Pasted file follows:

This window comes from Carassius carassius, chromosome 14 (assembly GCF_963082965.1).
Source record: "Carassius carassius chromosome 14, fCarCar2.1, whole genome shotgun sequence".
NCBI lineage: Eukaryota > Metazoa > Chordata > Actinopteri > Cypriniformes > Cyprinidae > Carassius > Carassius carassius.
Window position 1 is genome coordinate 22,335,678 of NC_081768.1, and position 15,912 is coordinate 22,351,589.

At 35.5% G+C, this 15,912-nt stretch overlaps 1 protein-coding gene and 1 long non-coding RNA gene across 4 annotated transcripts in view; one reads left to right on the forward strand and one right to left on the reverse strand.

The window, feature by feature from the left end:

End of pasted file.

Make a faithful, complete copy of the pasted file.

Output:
This window comes from Carassius carassius, chromosome 14 (assembly GCF_963082965.1).
Source record: "Carassius carassius chromosome 14, fCarCar2.1, whole genome shotgun sequence".
NCBI lineage: Eukaryota > Metazoa > Chordata > Actinopteri > Cypriniformes > Cyprinidae > Carassius > Carassius carassius.
Window position 1 is genome coordinate 22,335,678 of NC_081768.1, and position 15,912 is coordinate 22,351,589.

At 35.5% G+C, this 15,912-nt stretch overlaps 1 protein-coding gene and 1 long non-coding RNA gene across 4 annotated transcripts in view; one reads left to right on the forward strand and one right to left on the reverse strand.

The window, feature by feature from the left end: